Fêtes and Folly: Bacchus

7:00 AM

Peter Paul Rubens, Bacchus, 1638
By SARAH XU

In this painting, Peter Paul Rubens paints Bacchus, the Roman god of wine and intoxication, which basically means Bacchus was an alcoholic who liked to party. But, this painting was not commissioned. Rubens painted it just for fun and kept it in his studio until he died. Considering he married a 16 year old when he was 53 years old, I don’t consider his fascination with chubby gods strange at all.

Spring Break as a fledgling includes beaches, music, and of course, alcohol. But, what would Spring Break be like in the future? Technically, there is no two week break that just asks for you to make poor decisions. But, there’s a good rule to follow, YOLO. Create your own Spring Break! You go, Glenn Coco. There are no obstacles to hold you back. Have children? Bring them with you and party with them! The more the merrier! There’s no stopping you. Beer gut? It’s not there if you’re too intoxicated to have the capability to focus. Outta sight, outta mind. Living with the parents is strange? No, it’s the new norm. Make the best of it and bring them with you. Parents are great drinking buddies, until they guzzle down all the good stuff. Thanks Dad. Bring your wife, Barbara! She might pester you about your weight, but geez Barbara! Cut him some slack! He just killed a tiger, what have you done today? Perhaps Barbara should avert her attention to her kids instead of always badgering her husband. We can’t have little Cindy becoming addicted to alcohol at such a young age.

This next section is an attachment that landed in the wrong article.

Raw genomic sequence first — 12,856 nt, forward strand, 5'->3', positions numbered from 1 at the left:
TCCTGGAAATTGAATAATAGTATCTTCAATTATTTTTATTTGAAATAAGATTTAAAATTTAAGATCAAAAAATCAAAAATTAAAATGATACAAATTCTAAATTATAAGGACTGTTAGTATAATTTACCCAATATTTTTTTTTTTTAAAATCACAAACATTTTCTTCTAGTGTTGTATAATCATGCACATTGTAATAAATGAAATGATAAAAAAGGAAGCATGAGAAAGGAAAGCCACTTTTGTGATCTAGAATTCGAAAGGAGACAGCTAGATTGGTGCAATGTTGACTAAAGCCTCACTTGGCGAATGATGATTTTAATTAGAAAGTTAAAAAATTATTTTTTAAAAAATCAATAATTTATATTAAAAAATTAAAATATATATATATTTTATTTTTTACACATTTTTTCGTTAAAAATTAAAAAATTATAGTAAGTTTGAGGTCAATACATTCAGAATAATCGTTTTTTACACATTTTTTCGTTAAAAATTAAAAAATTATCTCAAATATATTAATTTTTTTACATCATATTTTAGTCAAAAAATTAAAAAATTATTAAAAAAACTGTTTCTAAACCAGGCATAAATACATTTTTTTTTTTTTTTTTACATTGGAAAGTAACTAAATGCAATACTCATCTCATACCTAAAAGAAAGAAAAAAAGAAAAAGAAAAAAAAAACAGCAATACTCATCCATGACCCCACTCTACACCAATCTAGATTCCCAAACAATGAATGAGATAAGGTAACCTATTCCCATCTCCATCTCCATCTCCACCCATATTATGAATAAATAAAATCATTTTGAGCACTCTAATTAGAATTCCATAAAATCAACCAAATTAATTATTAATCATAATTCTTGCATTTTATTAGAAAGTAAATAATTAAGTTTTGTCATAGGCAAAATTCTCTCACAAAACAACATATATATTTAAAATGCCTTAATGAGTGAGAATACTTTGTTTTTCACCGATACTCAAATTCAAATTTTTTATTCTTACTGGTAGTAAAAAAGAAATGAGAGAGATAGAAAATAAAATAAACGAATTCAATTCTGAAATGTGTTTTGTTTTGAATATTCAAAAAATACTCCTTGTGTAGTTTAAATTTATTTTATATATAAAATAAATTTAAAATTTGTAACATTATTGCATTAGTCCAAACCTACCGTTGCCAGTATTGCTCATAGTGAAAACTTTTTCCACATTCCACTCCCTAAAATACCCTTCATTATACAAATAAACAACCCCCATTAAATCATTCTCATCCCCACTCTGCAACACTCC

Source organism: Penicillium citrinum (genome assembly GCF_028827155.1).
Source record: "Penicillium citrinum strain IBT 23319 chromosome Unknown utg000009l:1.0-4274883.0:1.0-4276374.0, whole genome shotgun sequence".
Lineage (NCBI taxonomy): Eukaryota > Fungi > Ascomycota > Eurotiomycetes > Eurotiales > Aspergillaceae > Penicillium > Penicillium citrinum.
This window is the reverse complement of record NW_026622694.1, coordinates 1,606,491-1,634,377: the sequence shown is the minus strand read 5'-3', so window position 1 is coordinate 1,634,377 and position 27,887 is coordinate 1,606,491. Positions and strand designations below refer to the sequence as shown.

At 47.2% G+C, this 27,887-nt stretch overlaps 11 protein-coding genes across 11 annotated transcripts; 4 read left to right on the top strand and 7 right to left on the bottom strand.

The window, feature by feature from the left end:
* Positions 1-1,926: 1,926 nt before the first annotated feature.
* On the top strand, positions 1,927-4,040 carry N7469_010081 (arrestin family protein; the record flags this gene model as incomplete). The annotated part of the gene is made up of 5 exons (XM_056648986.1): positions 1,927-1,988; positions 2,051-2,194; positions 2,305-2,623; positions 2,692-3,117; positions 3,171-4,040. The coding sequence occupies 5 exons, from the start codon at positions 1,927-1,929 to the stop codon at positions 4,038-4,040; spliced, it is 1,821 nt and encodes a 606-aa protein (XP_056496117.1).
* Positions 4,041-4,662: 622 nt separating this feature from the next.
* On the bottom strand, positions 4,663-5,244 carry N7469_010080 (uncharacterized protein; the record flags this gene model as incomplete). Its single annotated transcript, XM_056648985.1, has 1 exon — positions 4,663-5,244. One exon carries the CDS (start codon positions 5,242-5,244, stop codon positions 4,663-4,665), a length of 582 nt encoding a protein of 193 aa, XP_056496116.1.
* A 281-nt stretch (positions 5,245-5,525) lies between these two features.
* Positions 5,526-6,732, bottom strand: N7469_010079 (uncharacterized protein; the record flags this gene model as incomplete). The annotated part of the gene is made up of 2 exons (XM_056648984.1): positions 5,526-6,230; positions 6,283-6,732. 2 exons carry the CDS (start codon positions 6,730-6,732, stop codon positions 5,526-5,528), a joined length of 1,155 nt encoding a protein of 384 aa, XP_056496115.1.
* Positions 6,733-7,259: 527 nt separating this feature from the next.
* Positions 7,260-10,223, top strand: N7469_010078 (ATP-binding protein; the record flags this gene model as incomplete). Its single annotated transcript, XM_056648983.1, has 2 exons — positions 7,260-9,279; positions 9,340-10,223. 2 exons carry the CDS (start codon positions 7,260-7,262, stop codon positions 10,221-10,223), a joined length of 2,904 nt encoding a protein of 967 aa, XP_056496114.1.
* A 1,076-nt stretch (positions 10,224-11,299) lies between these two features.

After a bit of pondering, I withdraw my statement. This is a public service announcement. Do not bring your family on your Spring Break vacation. Instead, just go to Vegas alone.


*** Editor's Note: Students developed the topic of Fêtes and Folly to chronicle elegant celebrations, bad dates, late nights, or other things related to that time in Spring where barbaric yawps can be heard from backyards, beaches, or the more familiar rooftop. Enjoy their revelry, cheeky overstatement, and occasional tales of ribaldry over the next couple of weeks.

You Might Also Like

0 comments